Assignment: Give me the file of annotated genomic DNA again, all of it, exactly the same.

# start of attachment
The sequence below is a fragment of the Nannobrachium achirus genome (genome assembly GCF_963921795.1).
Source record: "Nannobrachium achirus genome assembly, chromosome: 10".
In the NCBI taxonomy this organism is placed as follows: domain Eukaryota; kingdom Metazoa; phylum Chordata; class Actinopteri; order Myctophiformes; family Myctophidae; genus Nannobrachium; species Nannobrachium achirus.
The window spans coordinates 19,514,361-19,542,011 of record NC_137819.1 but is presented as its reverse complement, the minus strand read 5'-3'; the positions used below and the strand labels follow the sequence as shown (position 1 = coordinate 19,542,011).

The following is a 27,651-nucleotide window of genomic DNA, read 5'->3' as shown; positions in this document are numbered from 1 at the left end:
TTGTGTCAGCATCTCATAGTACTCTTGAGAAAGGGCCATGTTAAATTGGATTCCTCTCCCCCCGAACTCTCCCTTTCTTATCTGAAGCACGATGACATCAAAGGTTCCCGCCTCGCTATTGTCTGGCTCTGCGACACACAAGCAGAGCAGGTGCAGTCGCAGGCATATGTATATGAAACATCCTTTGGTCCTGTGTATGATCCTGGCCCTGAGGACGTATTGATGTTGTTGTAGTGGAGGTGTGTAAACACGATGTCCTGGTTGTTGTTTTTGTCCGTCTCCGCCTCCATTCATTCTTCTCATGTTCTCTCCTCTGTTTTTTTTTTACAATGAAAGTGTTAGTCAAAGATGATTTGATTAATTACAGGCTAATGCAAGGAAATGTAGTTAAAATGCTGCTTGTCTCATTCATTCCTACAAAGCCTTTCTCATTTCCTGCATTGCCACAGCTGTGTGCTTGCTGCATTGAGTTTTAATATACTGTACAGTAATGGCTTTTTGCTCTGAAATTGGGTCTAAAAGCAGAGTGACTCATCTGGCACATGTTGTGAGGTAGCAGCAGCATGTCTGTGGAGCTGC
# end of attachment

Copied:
The sequence below is a fragment of the Nannobrachium achirus genome (genome assembly GCF_963921795.1).
Source record: "Nannobrachium achirus genome assembly, chromosome: 10".
In the NCBI taxonomy this organism is placed as follows: domain Eukaryota; kingdom Metazoa; phylum Chordata; class Actinopteri; order Myctophiformes; family Myctophidae; genus Nannobrachium; species Nannobrachium achirus.
The window spans coordinates 19,514,361-19,542,011 of record NC_137819.1 but is presented as its reverse complement, the minus strand read 5'-3'; the positions used below and the strand labels follow the sequence as shown (position 1 = coordinate 19,542,011).

The following is a 27,651-nucleotide window of genomic DNA, read 5'->3' as shown; positions in this document are numbered from 1 at the left end:
TTGTGTCAGCATCTCATAGTACTCTTGAGAAAGGGCCATGTTAAATTGGATTCCTCTCCCCCCGAACTCTCCCTTTCTTATCTGAAGCACGATGACATCAAAGGTTCCCGCCTCGCTATTGTCTGGCTCTGCGACACACAAGCAGAGCAGGTGCAGTCGCAGGCATATGTATATGAAACATCCTTTGGTCCTGTGTATGATCCTGGCCCTGAGGACGTATTGATGTTGTTGTAGTGGAGGTGTGTAAACACGATGTCCTGGTTGTTGTTTTTGTCCGTCTCCGCCTCCATTCATTCTTCTCATGTTCTCTCCTCTGTTTTTTTTTTACAATGAAAGTGTTAGTCAAAGATGATTTGATTAATTACAGGCTAATGCAAGGAAATGTAGTTAAAATGCTGCTTGTCTCATTCATTCCTACAAAGCCTTTCTCATTTCCTGCATTGCCACAGCTGTGTGCTTGCTGCATTGAGTTTTAATATACTGTACAGTAATGGCTTTTTGCTCTGAAATTGGGTCTAAAAGCAGAGTGACTCATCTGGCACATGTTGTGAGGTAGCAGCAGCATGTCTGTGGAGCTGC